The process begins

After battling over procedures, the Board of Supervisors is ready to select a new mayor

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The door to the mayor's office is flanked by busts of assassinated Mayor George Moscone and his successor, Dianne Feinstein

steve@sfbg.com

The Board of Supervisors has unanimously adopted a set of procedures for choosing a new mayor to replace Gavin Newsom when he becomes California's lieutenant governor on Jan. 3. The board is scheduled to formally begin the mayoral selection process Dec. 7 with a discussion of what people want in a new mayor and perhaps even the first votes on nominees for the office.

If the process of approving a process was any indicator, choosing a new mayor won't be easy. Just sorting out how supervisors will vote on nominees, which the board spent hours doing Nov. 23, illustrated the complex political dynamics and potential for parliamentary gamesmanship at play on a body with a deep ideological divide.

Progressives are on the dominant side of that divide, with Sups. John Avalos, David Campos, David Chiu, Chris Daly, Eric Mar, and Ross Mirkarimi sticking together on a pair of 6-5 procedural votes that sought to dilute their voting power, an effort led by Sup. Sean Elsbernd and supported by his moderate colleagues.

Both sides accused the other of playing games with this all-important process, but the greatest complicating factor seems to be the California Political Reform Act and related conflict-of-interests case law. Because the mayor is paid more than supervisors, board members are barred from doing anything to influence the process to become the new mayor.

That means they can't publicly voice a desire to become mayor or lobby colleagues for votes. And once supervisors have been nominated to be mayor and they accept that nomination, they must immediately leave the room and be sequestered incommunicado until they decide to withdraw their nominations and participate in the process, after which they may not be renominated.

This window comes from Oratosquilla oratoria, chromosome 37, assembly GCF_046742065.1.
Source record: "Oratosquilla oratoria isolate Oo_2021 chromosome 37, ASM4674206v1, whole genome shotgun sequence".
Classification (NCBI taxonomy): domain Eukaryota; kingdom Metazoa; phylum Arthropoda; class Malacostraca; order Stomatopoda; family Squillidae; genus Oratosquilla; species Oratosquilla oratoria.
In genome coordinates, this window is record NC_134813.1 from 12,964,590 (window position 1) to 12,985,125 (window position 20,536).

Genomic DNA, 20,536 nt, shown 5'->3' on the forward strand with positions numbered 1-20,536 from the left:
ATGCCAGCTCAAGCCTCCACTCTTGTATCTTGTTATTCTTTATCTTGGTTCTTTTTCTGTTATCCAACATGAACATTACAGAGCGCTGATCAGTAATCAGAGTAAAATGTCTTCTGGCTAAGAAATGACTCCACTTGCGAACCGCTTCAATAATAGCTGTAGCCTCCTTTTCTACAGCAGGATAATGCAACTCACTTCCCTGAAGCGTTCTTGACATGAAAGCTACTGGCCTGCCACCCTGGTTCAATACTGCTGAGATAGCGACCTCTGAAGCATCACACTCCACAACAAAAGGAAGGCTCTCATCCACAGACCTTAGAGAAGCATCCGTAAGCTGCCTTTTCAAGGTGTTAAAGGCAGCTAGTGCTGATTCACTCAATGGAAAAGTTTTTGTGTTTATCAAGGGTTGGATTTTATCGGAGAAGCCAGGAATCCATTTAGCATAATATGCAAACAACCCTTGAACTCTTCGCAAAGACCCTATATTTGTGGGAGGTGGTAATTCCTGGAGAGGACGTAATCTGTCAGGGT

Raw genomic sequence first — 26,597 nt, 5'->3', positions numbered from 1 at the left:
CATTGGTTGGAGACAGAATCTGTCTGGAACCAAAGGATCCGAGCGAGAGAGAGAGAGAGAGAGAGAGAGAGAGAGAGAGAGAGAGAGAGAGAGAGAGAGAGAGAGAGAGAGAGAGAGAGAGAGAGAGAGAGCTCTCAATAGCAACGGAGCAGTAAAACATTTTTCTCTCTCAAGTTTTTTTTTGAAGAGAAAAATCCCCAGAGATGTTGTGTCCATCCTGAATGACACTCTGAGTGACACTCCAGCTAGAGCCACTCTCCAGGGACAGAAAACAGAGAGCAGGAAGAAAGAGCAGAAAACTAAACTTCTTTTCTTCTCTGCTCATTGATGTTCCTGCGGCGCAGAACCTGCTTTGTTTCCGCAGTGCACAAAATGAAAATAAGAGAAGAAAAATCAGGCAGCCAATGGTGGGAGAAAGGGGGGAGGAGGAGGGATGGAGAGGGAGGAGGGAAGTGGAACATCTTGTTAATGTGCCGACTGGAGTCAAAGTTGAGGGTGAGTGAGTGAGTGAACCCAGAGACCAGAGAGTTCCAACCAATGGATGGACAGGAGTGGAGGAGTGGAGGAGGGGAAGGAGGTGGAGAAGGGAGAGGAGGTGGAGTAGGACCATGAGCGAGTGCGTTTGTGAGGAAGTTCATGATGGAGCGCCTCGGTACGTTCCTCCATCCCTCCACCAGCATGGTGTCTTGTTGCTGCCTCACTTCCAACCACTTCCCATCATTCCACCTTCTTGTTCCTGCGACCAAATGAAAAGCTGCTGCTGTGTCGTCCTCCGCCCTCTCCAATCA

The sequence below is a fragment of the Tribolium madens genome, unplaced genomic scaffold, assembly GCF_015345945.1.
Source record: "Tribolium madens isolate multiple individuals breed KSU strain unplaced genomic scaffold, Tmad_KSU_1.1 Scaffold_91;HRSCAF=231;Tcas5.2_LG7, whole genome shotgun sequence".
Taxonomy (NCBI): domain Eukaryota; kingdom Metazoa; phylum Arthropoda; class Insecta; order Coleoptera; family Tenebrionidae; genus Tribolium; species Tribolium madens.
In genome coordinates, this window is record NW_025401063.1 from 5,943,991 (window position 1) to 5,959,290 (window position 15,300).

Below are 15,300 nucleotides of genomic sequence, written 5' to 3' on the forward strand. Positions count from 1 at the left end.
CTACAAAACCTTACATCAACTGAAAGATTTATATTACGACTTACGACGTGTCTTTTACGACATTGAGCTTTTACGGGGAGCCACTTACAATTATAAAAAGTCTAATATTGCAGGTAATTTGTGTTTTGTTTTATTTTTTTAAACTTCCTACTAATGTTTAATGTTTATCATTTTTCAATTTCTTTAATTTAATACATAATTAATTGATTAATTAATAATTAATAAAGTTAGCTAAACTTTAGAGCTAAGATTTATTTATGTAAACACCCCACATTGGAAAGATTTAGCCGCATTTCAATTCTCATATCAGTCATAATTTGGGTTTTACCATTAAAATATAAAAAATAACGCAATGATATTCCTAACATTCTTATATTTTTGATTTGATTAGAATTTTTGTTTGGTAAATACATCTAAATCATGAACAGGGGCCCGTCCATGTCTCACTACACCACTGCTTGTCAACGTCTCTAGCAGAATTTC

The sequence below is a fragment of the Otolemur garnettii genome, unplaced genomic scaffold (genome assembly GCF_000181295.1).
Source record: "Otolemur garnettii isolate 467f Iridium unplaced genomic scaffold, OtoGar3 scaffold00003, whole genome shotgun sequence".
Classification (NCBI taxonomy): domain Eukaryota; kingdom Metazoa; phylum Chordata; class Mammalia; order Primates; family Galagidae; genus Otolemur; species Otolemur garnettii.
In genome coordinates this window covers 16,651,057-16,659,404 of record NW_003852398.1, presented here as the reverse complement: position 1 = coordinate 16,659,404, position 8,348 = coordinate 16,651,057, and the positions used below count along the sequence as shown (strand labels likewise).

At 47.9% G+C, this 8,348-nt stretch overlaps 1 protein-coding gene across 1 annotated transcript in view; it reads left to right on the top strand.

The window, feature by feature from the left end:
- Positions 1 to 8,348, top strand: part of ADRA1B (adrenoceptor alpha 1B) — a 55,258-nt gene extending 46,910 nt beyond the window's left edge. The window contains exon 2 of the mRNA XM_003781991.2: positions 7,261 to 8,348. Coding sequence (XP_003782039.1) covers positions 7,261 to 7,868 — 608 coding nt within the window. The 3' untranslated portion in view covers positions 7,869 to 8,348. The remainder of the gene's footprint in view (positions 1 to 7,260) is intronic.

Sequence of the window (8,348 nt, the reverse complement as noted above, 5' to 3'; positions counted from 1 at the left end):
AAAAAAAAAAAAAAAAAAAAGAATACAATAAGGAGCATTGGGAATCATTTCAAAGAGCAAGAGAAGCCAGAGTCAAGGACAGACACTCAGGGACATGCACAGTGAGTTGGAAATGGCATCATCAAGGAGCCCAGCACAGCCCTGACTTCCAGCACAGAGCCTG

But the newly adopted details of exactly how that process plays out — including when the vote is called on each nominee, how it is taken, and in what order — will determine if any nominees can get the six votes they need to serve as mayor for the final year of Newsom's term.

If the current board can't do it, then the newly elected board — which has an ideological breakdown similar to the current board, but with slightly different personal relationships and alliances — will take up the matter when it is sworn in on Jan. 11. And that board's challenge won't be any easier.

Board of Supervisors Clerk Angela Calvillo and the Santa Clara County Counsel's Office (legal counsel in the matter after our own City Attorney's Office recused itself, largely because City Attorney Dennis Herrera wants to be mayor) proposed procedures whereby all nominees leave the room while the remaining supervisors vote.

But as Daly noted, clearing several supervisors from the room would make it unlikely that those remaining could come up with six votes for anyone. He also said the system would deny too many San Franciscans of a representative in this important decision and allow sabotage by just a few moderate supervisors, who could vote with a majority of supervisors present to adjourn the meeting in order to push the decision back to the next board.

"The process before us is flawed," Daly said.

So Daly sought to have the board vote on every nomination as it comes up, but Elsbernd argued that under Robert's Rules of Order, nominations don't automatically close like that and to modify a board rule that contradicts Robert's Rules requires a supermajority of eight votes. Calvillo, who serves as the parliamentarian, agreed with that interpretation and Chiu (who serves as chair and is the final word on such questions) ruled that a supermajority was required.